Monday, November 8, 2010

Rain, writing and revolution

Another damp day in Pairs. As Marilyn says, Paris has worse weather than London, just better PR people. Undaunted, we began our day with café au lait et croissants, just like the locals, and then set off with a list of sights to see. First was Shakespeare & Co., Shakespeare and Company the famous old English bookshop on the left bank. In the 1920s the shop was a writers’ meeting place, with names such as Ezra Pound, Ernest Hemingway and James Joyce being nurtured there. We arrived as they were opening up. There was a hand written sign in the window inviting us to a book reading tomorrow night, with a possible glimpse at the author’s work in progress, and a wine tasting afterwards. *sigh* My kind of bookshop

We walked on to Sainte Chapelle – I had insisted that Evan should see this, not describing why, because I wanted him to have the shock of surprise and amazement that must greet everyone who first sets eyes on this 13th century Gothic chapel. However, this was not to be, the shock of surprise and amazement being instead encountered at the length of the queue standing in the rain at the entrance. But this was a mere nothing compared to the queue waiting to enter the Louvre: it seems that entry is free on the first Sunday of the month, and today was the first Sunday of the month. We estimated the queue as at least half a kilometre in length, maybe more. It snaked the length of several courtyards of the massive Louvre buildings. In the rain, remember.

Thinking to return later, we looked on the bright side and set off cheerfully towards the Opera district and the Galeries Lafayette department store, for a little indoor warmth and Parisienne shopping. Alas, once again we underestimated the French. No shopping on Sundays. All was closed, and all we could do was view the rather tacky Christmas windows that the department store has installed (think Abba and dancing penguins). Now nearing a kind of squishy desperation, we descended into the Metro. You know things are bad up on top when the metro is a better alternative.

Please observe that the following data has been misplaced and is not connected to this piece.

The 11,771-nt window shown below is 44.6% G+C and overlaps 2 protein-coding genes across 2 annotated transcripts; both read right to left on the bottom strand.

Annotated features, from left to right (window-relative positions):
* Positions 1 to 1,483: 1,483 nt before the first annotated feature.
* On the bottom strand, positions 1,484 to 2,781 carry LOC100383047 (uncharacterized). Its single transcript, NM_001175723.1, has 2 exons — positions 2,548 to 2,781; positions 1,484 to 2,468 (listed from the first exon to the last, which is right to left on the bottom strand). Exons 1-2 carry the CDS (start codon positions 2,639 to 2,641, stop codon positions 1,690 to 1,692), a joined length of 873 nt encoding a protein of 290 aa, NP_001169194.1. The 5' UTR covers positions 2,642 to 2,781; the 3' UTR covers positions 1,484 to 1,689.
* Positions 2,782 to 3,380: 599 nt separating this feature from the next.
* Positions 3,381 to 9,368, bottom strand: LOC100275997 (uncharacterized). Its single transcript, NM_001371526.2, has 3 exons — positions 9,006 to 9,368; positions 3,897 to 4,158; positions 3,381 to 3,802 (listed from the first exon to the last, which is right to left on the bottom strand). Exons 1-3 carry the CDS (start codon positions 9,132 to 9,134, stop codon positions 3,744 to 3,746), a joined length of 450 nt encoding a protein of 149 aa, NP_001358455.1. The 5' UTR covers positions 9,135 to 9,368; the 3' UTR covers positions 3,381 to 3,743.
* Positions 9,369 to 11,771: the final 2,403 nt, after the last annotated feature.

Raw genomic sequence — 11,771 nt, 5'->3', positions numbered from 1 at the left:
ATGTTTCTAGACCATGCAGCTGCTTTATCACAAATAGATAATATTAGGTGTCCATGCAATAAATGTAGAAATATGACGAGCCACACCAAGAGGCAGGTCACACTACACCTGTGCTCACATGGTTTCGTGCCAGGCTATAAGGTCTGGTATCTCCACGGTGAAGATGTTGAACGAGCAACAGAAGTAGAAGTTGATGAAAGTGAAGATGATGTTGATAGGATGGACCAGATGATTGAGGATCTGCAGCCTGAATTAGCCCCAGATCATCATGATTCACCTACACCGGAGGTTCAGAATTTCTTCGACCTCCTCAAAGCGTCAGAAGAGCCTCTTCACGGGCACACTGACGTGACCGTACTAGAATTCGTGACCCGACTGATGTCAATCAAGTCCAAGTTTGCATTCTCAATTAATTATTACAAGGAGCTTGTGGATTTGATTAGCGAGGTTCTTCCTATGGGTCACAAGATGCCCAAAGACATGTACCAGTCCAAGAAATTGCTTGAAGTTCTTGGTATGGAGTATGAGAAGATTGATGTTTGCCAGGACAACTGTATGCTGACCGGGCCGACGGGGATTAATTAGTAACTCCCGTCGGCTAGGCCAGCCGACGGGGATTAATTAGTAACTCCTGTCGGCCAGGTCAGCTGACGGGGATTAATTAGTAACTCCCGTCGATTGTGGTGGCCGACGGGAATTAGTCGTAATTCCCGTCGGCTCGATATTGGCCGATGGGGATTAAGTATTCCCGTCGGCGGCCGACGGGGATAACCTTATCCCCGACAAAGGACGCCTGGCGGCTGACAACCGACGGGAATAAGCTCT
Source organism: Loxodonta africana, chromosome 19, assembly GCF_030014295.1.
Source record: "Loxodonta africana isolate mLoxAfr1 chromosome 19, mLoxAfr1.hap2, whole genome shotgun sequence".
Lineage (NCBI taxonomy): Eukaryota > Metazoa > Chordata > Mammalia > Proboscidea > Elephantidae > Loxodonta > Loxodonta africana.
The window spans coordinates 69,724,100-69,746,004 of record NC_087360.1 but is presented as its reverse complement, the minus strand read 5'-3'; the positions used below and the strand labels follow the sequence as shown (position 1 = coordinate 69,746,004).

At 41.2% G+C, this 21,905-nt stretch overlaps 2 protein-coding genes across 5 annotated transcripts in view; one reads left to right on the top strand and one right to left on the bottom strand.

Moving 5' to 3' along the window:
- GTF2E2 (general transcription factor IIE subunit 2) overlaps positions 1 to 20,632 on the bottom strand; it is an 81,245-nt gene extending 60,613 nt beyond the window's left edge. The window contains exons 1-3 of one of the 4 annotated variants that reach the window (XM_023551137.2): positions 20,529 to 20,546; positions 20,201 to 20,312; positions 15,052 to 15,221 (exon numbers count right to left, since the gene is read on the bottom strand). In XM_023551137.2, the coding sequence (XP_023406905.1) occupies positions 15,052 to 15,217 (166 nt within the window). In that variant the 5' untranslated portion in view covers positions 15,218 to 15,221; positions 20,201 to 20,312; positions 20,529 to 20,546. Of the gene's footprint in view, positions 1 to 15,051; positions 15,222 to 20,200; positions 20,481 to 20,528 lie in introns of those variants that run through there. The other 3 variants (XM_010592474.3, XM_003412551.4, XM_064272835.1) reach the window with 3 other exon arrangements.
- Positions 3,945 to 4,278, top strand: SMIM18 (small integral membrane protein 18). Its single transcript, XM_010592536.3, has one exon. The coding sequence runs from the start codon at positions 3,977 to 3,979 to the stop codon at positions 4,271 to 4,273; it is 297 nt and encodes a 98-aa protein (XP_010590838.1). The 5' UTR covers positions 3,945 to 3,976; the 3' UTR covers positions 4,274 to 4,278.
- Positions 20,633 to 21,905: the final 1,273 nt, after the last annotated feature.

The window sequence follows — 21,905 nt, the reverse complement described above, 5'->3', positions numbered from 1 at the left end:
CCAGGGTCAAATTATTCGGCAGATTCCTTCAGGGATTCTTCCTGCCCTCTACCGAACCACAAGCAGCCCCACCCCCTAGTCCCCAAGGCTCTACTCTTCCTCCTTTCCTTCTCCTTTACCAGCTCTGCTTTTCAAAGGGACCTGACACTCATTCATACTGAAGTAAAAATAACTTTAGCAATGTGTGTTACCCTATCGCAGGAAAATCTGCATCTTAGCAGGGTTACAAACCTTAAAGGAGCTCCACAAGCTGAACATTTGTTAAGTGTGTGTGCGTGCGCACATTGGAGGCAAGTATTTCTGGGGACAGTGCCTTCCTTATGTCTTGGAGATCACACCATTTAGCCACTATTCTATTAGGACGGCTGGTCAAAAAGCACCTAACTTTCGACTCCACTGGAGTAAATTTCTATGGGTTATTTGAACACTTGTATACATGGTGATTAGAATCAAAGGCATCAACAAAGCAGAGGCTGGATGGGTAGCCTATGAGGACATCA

A roller in the Place des Vosges. Don't know
what is was doing there, but it looked
tres elegant.
However, turning a negative into a positive, we used our time wisely and taught ourselves show to use le metro. It was all happening down there: throngs of people (presumably all going to the Louvre); a woman busking on the train with an amplifier and American pop songs. Negotiating several changes and three different lines, we arrived in le Marais, in the 3rd arrondissement. I eventually led Evan to Place des Vosges which I assured him would be the place to be since it is (a) very beautiful, and (b) is blessed with colonnaded walkways (i.e. dry). I was shown to be correct on both counts. We squeezed into an overflowing bistro for some (rather disappointing) food and some French people-watching.

The bistro was called ‘Bistro Hugo’ and I wondered if Victor Hugo might be the reason – yes! He lived around the corner, and his house is now a museum. We toured la maison de Victor Hugo with audio guides, and learnt various disconnected factoids about the great French writer – such as that he lived in exile on Guernsey and Jersey for many years, that most of his children died before he did, that he had a long term mistress who loved the rather tasteless furniture he designed for her (Madame Hugo couldn’t stand the stuff), and that he wrote standing up. His standing-up writing desk is in the museum. The very desk on which ‘Les misérables’ may have been written!